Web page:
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Pronounced: PLUR-is-see
Pleurisy is an inflammation of the pleura, the double-layered membrane that surrounds each lung and the rib cage. The double-layered pleura protects and lubricates the surface of the lungs as they inflate and deflate within the rib cage. Healthy pleura have a thin, fluid-filled space between the two layers that lets them glide gently across each other. When they become inflamed, the diseased surfaces rub painfully together. This causes a characteristic sound called “friction rub.”
Pleurisy cases are defined as having pleural effusion or as being dry. Pleural effusion, an accumulation of fluid in the pleural space, is more common, and is essentially a side effect of numerous diseases or trauma. Dry pleurisy refers to cases where there is no fluid build-up. Pleural effusion is less painful due to the fluid forcing some separation of the membranes. However, the fluid puts pressure on the lungs which can lead to respiratory distress and even lung collapse.
Pleurisy is a potentially serious condition that can have long-term effects. The sooner you seek medical care, the more favorable the outcome. Contact your doctor if you think you may have pleurisy.
Pleura of the Lungs

There are several causes for either acute or chronic pleurisy.
• Viral infection
• Lung infections, such as pneumonia and tuberculosis
• Systemic lupus
• Asbestos
• Pancreatitis
• Rheumatoid arthritis
• Cancer metastases
• Liver and kidney disease
• Heart failure
• Pulmonary embolism
• Chest injury
• Drug reaction (nitrofurantoin, procainamide)
Risk Factors
The following factors increase your chances of developing pleurisy. If you have any of these risk factors, tell your doctor:
• Infection, injury, or tumor
• An underlying lung condition, such as pneumonia, tuberculosis, lung abscesses, or influenza
These are the most common causes, however, pleurisy can occur spontaneously.
If you experience any of these symptoms do not assume it is due to pleurisy. These symptoms may be caused by other, less serious health conditions. If you experience any one of them, see your physician.
• Sharp, stabbing pain towards the side and lower part of the chest
• Pain along the shoulders, neck, and abdomen
• Aggravated pain during any movement of the chest, such as breathing and coughing
• Dry coughing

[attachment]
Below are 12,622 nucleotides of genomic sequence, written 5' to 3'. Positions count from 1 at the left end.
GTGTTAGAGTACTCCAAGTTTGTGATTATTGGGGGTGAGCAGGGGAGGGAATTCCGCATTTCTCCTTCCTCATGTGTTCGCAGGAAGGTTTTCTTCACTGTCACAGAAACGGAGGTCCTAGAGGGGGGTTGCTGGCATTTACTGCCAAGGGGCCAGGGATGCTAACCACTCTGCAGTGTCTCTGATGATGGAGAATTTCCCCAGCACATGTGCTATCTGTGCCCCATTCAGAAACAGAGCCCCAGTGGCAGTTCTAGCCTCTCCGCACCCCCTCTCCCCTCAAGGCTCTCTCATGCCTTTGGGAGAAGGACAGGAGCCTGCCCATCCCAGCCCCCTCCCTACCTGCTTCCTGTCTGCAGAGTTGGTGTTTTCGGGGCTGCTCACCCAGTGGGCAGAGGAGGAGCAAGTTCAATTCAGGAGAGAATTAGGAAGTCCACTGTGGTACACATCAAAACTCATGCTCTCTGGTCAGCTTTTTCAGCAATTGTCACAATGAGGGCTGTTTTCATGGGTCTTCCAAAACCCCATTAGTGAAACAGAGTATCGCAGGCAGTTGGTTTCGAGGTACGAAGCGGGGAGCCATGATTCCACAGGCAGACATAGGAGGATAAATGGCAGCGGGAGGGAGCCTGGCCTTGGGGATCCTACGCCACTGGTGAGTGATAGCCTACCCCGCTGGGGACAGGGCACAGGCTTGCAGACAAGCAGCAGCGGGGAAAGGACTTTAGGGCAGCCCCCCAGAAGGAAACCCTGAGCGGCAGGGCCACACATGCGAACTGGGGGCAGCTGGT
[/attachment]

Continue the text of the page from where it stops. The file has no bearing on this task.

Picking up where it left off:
• Weakness
• Headaches
• Loss of appetite
• Chills
• Fever
• Rapid pulse
• Rapid and shallow breathing
Your doctor will ask about your symptoms and medical history, and perform a physical exam. The distinctive pain associated with pleurisy can be enough to diagnose the condition. The doctor will use a stethoscope to listen for abnormal chest sounds, such as a friction rub. The next step is determining the illness that caused the pleurisy. Tests may include the following:
• Chest x-ray
• Blood test
• Computed tomography scan (CT scan)
• Ultrasound scan
• Fluid analysis after thoracentesis
o If a fluid analysis is not helpful, the physician may decide to perform a biopsy of the pleura with video-associated thoracic surgery (VATS)
Talk with your doctor about the best treatment plan for you. Treatment options include the following:
Pain Management
Analgesics and anti-inflammatory drugs, such as acetaminophen, ibuprofen, and indomethacin, are used to treat the pain. Some patients can reduce their pain by lying on the painful side, holding a pillow tightly, or wrapping chest with elastic bandages. The physician may prescribe codeine-based cough syrup to treat a painful cough.
Treating the Source of Infection
If pleurisy is the result of a bacterial infection, the physician can prescribe antibiotics. If it is the result of a viral infection, treatment is simply letting it run its course. If the cause is due to an autoimmune disease such as lupus, steroid treatment will quickly relieve pain.
To help reduce your chances of getting pleurisy, take the following steps:
• Seek early medical attention for conditions that can cause pleurisy.
• Consider getting vaccinated for pneumonia, especially if you are elderly, have a chronic illness, or weakened immunity.